Payment for organs encouraged6th October 2006
An organ transplant surgeon says that a legalised and regulated system for paying people to donate organs should be created because of the large demand for transplants and to prevent exploitation of poor people.
The article in the BMJ, by Amy Friedman, associate professor of surgery at Yale University School of Medicine in the USA, argues for payments to be made for live organ donation, saying it would help with the â€śdesperateâ€? need for organs and does not go against current ethical practice in healthcare.
The author says that many people who agree to participate in medical research do so for financial reward, and that it should be no different for organ donation. Professor Friedman writes that â€śIf it is reasonable, legal, and ethically justified to motivate someone using monetary reward to participate in human research, then by extension the same person should be allowed a monetary inducement or reward for donating an organâ€?.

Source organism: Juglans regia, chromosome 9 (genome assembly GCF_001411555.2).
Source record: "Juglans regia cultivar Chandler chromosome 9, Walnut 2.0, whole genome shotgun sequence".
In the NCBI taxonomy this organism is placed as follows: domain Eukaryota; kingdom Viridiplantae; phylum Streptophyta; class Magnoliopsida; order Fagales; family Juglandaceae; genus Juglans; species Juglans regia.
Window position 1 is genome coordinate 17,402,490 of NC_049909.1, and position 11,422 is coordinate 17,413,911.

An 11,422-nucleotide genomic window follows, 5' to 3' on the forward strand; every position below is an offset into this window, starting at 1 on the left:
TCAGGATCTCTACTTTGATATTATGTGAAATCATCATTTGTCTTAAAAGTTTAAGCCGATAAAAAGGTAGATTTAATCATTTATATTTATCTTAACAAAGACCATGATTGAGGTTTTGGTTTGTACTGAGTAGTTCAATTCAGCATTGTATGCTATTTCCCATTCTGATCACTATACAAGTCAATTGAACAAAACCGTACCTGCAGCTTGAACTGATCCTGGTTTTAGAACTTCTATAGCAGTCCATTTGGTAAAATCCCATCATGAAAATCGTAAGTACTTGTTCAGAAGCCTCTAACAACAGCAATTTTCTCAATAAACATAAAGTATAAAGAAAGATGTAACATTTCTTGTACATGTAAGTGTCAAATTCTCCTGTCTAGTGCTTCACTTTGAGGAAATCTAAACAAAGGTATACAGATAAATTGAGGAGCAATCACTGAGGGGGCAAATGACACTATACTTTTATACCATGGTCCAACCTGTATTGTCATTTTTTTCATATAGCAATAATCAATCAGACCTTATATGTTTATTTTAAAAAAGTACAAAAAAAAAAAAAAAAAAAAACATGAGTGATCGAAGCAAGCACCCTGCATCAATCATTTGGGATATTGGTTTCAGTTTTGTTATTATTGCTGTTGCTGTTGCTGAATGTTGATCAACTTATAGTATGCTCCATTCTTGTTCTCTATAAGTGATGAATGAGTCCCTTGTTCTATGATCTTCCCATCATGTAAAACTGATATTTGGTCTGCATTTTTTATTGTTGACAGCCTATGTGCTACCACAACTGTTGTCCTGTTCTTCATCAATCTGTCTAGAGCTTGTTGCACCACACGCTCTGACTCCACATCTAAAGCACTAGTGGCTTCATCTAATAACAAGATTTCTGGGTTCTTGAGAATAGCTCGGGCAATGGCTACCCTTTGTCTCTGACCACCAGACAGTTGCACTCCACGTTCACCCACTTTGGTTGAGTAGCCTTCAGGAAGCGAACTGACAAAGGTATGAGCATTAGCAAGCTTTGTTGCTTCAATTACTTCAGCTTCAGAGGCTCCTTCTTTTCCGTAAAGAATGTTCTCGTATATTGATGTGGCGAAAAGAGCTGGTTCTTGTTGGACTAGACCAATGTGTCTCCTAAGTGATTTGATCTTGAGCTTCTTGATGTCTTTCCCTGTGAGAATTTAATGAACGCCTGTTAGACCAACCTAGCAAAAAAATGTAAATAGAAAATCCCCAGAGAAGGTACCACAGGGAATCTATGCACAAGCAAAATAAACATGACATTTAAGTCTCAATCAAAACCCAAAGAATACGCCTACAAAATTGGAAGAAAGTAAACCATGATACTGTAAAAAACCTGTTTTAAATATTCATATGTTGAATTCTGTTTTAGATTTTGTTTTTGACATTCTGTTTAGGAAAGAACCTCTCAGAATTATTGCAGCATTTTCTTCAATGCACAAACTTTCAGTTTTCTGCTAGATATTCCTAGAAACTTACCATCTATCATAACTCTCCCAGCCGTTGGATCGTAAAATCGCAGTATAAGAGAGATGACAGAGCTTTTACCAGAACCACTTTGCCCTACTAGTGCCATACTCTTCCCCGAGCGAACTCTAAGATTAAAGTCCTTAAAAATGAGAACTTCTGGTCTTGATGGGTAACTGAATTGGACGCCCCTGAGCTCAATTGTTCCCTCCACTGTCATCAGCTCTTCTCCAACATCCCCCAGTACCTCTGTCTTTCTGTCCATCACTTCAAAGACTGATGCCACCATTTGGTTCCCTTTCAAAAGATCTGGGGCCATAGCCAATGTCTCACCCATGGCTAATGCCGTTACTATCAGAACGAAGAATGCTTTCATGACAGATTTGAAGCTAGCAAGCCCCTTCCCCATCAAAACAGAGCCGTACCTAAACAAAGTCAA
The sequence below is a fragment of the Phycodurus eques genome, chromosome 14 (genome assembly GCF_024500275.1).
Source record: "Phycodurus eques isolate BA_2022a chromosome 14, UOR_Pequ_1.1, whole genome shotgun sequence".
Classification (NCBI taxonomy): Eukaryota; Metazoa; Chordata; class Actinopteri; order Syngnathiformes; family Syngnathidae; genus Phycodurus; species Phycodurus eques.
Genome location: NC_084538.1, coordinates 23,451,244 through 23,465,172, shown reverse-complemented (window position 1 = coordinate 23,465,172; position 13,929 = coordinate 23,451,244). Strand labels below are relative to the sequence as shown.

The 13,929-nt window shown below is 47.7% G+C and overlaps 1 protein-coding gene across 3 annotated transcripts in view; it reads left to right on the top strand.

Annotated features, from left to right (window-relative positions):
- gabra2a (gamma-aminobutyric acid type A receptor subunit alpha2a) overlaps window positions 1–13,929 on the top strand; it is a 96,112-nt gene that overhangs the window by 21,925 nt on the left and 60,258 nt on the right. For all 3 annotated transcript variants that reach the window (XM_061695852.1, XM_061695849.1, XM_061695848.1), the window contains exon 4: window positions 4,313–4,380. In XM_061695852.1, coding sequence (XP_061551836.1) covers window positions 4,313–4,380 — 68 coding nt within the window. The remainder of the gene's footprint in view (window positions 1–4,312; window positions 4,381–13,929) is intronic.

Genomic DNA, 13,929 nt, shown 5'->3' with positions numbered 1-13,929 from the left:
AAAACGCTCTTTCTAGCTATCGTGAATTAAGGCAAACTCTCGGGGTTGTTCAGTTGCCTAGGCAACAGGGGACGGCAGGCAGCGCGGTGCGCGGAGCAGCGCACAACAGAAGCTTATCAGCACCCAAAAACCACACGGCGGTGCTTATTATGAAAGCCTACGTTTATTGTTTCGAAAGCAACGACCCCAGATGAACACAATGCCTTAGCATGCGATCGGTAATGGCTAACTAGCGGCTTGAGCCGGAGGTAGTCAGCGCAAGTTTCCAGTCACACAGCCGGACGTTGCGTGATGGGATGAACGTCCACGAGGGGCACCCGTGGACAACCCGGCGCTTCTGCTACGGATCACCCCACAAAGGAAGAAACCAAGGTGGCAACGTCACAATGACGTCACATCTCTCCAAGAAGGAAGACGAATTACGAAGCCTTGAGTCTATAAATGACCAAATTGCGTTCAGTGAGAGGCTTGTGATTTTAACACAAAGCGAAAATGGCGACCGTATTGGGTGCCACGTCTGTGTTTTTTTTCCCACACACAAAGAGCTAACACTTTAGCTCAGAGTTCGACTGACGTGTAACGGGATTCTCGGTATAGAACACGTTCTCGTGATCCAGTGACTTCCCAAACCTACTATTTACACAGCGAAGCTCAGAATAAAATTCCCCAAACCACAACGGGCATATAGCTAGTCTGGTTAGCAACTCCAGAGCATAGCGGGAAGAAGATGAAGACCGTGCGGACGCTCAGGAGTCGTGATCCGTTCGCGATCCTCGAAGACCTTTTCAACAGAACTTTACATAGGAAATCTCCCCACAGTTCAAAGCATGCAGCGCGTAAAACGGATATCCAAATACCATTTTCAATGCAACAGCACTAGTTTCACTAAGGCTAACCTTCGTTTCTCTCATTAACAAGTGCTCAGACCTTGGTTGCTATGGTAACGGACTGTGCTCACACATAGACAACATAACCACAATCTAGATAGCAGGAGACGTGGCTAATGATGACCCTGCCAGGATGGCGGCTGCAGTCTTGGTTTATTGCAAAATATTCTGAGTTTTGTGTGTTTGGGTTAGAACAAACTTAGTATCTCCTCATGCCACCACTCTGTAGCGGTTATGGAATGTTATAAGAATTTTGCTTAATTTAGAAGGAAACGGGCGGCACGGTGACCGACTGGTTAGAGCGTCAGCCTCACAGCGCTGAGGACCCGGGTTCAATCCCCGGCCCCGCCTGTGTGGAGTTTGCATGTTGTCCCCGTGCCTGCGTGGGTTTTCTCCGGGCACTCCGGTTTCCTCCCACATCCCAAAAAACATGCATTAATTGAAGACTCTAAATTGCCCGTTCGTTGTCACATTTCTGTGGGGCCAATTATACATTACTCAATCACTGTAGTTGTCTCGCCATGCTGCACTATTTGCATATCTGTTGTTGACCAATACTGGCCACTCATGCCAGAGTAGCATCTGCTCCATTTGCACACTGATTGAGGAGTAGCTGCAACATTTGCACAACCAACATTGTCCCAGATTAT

The proper centralisation and regulation of a transplant process would minimise potential harm, bringing a standardised criteria for donors and recipients and uniform fees. Professor Friedman notes that at the moment kidneys are covertly transplanted in third world countries from poorer people to wealthier recipients, but with little evidence of the outcomes.
The chairman of the British Transplantation Society Ethics Committee, Professor Stephen Wigmore, said that although the society welcomed any ethically acceptable innovation increasing the availability of organs for transplantation, there were still problems to be considered; it is still likely to be vulnerable people who donate organs, and there is no clear evidence of the mortality of living kidney donors in the long term.
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